Just as even the most politically committed among us were beginning to weary of the dreary cross-fire spluttering on between the egotistic fabulist and the bigoted narcissist who seek to lead us out of the EU (at the expressed will of 38% of the electorate), the monarch’s second son blunders into our consciousness in one of his infrequent significant appearances to revive the ever-lurking debate over the purpose and functionality of the Royal family.
Last month I wrote about the perceived decline of traditional deference shown by the British people to their rulers, conscious that for most thinking people there is an ever-present tension between acknowledging the practical value of a governing hierarchy and supporting the right of free expression. After her umpteen years as ceremonial head of state, the Queen has understood this and acted on it as well as anyone could have done. She knows that her principal role is to keep schtum and not let her crown fall off. She has never publicly expressed a view about any political issue.
Her eldest son, by contrast, thinks that his position gives him the right to publicise his own views. Naturally, there are those Brits, probably happy to be described as ‘Subject of Her Majesty’, who agree with the Prince of Wales that, for example, an extension to the National Gallery twenty-five years ago would resemble, ‘a monstrous carbuncle on the face of a much-loved and elegant friend’ and many other personal views widely aired since then. Then there are others, content to be described in their current passport as ‘British Citizen’, who feel that the Prince is not qualified and has no mandate to comment on such things, indeed anything at all, when, for reasons of traditional deference, his view will be heeded and can prevent projects going ahead. Admittedly, I don’t always disagree with him, but that isn’t the point. I certainly don’t disagree with his expressed concerns about the future of the planet, but his views in this vitally important area would be far more persuasive if he were to back them up in his own behaviour in a way that clearly demonstrated a visceral commitment. It doesn’t help his case that he has commandeered the old Royal Train for his personal use, regularly flies in helicopters and private jets, and drives himself around in cars with big thirsty engines. While he has no constitutional platform to talk about these things, as long as he does and a lot of people listen, he has a paramount duty to lead by example. If he were consistently to use electric cars, for example, or to champion wind and solar energy on all his own premises, or host vegetarian banquets in recognition of the scientific findings that the consumption of meat contributes to global warming, many of the not very bright, privileged British toffs, as well as the unreconstructed Alf Garnetts who love him would be more likely to follow his practices.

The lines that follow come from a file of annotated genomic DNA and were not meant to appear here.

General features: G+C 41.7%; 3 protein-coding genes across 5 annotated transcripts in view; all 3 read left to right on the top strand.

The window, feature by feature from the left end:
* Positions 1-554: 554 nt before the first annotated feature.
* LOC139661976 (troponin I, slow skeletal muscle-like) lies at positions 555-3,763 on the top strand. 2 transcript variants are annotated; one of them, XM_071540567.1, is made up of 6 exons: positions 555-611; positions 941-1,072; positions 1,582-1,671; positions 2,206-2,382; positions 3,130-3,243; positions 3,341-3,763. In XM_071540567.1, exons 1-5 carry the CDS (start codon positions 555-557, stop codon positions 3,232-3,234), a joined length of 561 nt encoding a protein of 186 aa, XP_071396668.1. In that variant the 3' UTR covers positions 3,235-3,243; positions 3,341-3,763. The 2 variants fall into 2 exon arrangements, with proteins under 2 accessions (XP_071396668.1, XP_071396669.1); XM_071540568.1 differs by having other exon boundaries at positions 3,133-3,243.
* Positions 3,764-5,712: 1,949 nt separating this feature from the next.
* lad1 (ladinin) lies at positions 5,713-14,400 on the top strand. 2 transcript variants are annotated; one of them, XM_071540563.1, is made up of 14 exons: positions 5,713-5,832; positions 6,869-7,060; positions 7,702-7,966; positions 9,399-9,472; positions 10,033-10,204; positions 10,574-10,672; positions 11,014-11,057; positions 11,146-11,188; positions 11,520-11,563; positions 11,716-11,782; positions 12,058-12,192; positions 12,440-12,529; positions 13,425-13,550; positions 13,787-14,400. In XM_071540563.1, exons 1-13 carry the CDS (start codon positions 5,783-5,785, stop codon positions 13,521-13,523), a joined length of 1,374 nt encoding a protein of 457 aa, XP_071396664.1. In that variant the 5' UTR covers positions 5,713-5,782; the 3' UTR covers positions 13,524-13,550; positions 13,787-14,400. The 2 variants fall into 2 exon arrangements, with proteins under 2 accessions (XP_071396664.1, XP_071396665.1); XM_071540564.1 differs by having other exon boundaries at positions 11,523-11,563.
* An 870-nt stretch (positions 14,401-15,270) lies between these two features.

His younger brother apparently enjoys the company of rich, flashy types, and has fatuously compared his ‘entrepreneurial’ qualities to those of his highly talented forebear, Prince Albert. Against this unpromising background, and with even less constitutional justification than Prince Charles, he isn’t shy about airing his opinions, even on the most toxic subjects. For example, he was seen on ITV in June this year expressing the view that Brexit was inevitable. Fortunately, he has never been taken seriously and his latest, alarmingly crass performance on national TV has utterly invalidated his views on anything at all.
Despite the potential difficulties these shortcomings may cause the Royal Family, there are more positive developments for those of us who, as British Citizens, still appreciate the emotional and cultural value of a non-elected, non-appointed and apolitical head of state. Prince William, as future king, does appear to have a clear understanding of his primary duties: to be as polite and as interested as possible towards all those whom he encounters in the course of his public life; not to voice political or divisive cultural views; and to do whatever it takes to avoid his personal life descending into chaos. In the meantime, he has chosen to use the influence that his position inevitably provides by supporting entirely valid and uncontroversial organizations like The Tusk Trust, which has been very successful in its mission to protect African wildlife. That he has been able to achieve such equanimity despite the circumstances of his youth and the actions of his antecedents says a lot for his own strength of character, and he could yet be the preserver of the British monarchy for a long time to come.